In the landscape of climate action and sustainability, the role of voluntary carbon markets has emerged as a promising avenue not just for environmental mitigation but also for socioeconomic development — particularly in rural Africa. The potential of these markets goes beyond their environmental impact; they possess the capacity to drive capital formation within land-owning customary communities in the rural belts of Sub-Saharan Africa.
This is especially important given the significant levels of poverty in much of rural Africa — and the low levels of population density that make these belts attractive for green development. The key in making this possible lies in treating this emergent space as a financial asset class similar to the venture capital, private equity, or public equities markets.
Turning nature-based solutions for carbon removal into a bona fide asset class will necessitate the development of robust regulatory frameworks. This would require developers as fiduciaries to behave as good actors, ensuring equitable distribution of benefits from carbon offset projects to all key stakeholders. This, in turn, would catalyze capital accumulation and foster holistic community development, especially for the land-owning rural communities that make these projects possible.
Treating rural communities and buyers of carbon credits as co-equal principal parties will be key. Many community leaders and activists have expressed significant mistrust regarding voluntary carbon markets, often considering them a means to enable large-scale greenwashing or, alternatively, to drive a new land grab in the global south.
These concerns are not without basis. Much of this aggregation of natural resources fits within motifs of previous exploitation, whereby foreign investors developed large mining or fossil fuel projects, largely excluding the commercial participation of local communities while using and often degrading their land. Now, with millions of hectares being aggregated for large-scale projects — again, sometimes without the participation of local communities — suspicion is inevitable.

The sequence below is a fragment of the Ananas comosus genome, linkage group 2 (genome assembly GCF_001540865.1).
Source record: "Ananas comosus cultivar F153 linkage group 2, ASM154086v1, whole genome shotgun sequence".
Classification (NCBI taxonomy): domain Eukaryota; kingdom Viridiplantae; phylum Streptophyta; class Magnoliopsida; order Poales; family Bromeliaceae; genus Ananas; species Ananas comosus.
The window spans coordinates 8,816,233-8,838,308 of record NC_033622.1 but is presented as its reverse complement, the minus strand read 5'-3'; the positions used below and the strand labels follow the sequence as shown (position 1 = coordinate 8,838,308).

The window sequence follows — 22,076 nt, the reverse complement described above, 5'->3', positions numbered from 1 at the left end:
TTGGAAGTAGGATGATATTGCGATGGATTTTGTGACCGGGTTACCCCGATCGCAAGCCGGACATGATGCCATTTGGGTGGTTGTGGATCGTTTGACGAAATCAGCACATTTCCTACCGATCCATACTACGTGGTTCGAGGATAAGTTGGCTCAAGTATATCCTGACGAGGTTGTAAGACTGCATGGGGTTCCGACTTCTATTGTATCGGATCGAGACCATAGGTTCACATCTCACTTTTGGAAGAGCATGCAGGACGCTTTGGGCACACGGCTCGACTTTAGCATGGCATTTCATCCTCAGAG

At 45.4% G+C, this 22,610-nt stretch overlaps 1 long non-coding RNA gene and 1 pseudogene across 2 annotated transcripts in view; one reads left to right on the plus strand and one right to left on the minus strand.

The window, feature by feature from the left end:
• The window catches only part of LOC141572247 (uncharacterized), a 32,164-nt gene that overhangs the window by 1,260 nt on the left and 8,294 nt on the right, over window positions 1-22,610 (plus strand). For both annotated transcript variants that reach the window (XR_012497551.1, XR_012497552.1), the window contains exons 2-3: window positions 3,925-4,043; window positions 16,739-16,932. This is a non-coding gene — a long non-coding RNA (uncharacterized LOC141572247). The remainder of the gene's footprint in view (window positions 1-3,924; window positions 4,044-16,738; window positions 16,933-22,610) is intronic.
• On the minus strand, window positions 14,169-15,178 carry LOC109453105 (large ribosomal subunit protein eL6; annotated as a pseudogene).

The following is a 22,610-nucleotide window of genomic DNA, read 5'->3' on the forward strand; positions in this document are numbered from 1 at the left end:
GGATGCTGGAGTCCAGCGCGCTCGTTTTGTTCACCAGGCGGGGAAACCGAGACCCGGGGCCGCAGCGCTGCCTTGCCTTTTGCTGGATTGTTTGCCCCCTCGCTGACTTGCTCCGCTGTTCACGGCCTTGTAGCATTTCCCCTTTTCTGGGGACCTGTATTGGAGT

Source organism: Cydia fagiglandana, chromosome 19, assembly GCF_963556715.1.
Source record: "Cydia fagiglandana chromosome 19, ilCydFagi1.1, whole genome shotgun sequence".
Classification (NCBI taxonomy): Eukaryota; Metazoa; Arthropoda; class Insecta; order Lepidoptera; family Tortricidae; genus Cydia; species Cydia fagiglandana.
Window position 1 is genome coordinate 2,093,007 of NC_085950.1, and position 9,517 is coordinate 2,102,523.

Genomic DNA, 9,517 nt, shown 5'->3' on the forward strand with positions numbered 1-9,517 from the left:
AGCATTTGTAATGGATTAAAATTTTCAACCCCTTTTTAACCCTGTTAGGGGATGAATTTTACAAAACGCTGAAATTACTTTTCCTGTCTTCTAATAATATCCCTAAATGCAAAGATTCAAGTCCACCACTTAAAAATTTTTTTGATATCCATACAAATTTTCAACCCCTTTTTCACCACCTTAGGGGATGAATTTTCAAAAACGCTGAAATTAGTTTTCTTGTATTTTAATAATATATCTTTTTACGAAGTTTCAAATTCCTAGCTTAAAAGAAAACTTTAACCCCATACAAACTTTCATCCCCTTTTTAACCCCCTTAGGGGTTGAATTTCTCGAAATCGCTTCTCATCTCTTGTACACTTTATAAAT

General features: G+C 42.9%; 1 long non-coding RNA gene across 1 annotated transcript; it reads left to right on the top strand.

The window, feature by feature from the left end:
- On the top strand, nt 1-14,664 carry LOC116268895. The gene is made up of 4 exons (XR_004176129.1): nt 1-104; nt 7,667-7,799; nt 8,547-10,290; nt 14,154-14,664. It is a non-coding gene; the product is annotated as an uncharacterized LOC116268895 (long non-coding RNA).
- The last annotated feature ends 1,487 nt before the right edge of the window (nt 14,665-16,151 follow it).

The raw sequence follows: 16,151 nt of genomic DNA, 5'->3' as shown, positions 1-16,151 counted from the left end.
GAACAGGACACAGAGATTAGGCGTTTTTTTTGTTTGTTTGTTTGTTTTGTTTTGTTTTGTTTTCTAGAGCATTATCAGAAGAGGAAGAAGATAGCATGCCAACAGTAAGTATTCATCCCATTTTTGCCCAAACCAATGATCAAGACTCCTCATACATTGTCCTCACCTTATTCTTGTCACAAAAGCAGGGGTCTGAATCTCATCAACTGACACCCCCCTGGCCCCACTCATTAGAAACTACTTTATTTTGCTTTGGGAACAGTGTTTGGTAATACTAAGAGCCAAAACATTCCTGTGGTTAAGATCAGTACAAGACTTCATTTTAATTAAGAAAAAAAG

And indeed, some carbon projects have failed to achieve the climate goals for which they were established, making their carbon offsets worthless. A repeat of the past is of concern to the many customary leaders and communities.
Fortunately, there is a path forward — a deeper commitment to the science and proper accounting of carbon projects and the offsets they claim to offer. Verra, the largest marketplace for offsets, is already enhancing its methodologies to improve the rigor of the science. On the supply side, governments are increasingly demanding that benefits-sharing programs demonstrate equitable distribution of value.
While some countries have been overzealous in this regard, ultimately these actions are forcing a conversation that will improve benefits sharing while allowing for projects to remain financially worthwhile to developers.
Sub-Saharan Africa grapples with multifaceted challenges, including poverty, limited access to financial resources, low levels of capital formation, and vulnerability to climate change impacts. However, within these challenges lie opportunities for leveraging the carbon offset market to address both environmental concerns and socioeconomic development needs. As large-scale carbon offset projects are being developed in these regions, they hold the potential to catalyze economic growth and capital formation, provided the benefits are fairly distributed among the land-owning communities.
The crux of the matter lies in this equitable distribution. We must ensure that the revenue generated from these projects includes those who are at the grassroots level, empowering rural populations and fostering a conducive environment for capital accumulation.